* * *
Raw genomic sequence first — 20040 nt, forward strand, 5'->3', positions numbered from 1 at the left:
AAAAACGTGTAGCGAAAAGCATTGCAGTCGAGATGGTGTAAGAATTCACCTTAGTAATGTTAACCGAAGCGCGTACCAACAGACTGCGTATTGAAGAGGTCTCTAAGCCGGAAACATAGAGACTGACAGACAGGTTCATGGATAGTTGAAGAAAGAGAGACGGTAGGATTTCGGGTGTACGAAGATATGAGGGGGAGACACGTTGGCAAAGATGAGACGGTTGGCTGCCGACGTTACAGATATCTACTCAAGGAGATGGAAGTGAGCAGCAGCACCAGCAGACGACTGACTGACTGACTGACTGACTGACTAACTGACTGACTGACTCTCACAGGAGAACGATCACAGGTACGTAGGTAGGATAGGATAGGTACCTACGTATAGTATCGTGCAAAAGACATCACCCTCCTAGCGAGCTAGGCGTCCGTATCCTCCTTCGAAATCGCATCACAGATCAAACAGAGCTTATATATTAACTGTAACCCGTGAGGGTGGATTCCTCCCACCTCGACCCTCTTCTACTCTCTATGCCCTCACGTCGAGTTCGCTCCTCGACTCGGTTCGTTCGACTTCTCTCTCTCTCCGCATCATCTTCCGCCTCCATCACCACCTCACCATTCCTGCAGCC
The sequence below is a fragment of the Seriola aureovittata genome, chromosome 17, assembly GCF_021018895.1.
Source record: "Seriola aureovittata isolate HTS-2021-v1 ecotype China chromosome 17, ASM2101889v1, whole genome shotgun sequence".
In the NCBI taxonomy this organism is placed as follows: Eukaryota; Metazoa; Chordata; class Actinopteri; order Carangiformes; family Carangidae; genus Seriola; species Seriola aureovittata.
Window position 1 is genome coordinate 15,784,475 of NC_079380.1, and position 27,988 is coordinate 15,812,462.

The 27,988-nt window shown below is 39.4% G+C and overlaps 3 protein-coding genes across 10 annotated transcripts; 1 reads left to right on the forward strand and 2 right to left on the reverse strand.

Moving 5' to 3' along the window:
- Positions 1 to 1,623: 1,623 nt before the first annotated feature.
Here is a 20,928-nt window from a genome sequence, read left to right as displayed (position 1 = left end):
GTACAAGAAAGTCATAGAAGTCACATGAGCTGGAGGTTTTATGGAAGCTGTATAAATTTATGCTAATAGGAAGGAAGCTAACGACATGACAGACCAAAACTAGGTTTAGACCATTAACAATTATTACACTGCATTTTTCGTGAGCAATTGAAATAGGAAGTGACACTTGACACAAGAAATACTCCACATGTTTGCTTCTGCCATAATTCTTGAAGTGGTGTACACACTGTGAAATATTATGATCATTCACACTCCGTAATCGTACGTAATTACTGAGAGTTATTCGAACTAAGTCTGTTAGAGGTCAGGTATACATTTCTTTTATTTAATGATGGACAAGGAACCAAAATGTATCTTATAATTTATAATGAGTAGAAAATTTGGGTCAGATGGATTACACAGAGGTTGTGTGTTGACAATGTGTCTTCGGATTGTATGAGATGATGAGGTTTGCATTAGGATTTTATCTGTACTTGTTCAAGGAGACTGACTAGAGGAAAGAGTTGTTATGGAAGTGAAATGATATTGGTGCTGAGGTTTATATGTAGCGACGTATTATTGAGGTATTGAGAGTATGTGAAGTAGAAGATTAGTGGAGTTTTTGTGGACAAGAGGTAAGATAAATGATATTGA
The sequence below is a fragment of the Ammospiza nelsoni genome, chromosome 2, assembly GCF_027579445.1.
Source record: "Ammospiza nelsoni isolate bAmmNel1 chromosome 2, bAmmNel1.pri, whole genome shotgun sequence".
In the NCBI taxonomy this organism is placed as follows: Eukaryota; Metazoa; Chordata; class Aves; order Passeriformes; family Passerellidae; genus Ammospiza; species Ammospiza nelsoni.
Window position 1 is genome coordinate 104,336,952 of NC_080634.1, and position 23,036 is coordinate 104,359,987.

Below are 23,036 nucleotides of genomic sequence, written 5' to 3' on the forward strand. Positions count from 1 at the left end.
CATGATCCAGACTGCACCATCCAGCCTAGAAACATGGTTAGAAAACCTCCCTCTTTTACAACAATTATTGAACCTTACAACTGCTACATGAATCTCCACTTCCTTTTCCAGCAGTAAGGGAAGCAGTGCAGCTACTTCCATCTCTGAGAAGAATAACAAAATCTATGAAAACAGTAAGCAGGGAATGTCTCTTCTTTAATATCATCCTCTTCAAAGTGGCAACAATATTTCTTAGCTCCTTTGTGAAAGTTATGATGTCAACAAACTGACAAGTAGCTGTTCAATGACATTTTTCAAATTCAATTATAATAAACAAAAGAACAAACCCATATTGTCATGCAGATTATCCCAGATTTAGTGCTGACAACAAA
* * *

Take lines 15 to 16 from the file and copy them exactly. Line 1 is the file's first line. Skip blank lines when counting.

Window position 1 is genome coordinate 104,336,952 of NC_080634.1, and position 23,036 is coordinate 104,359,987.

Below are 23,036 nucleotides of genomic sequence, written 5' to 3' on the forward strand. Positions count from 1 at the left end.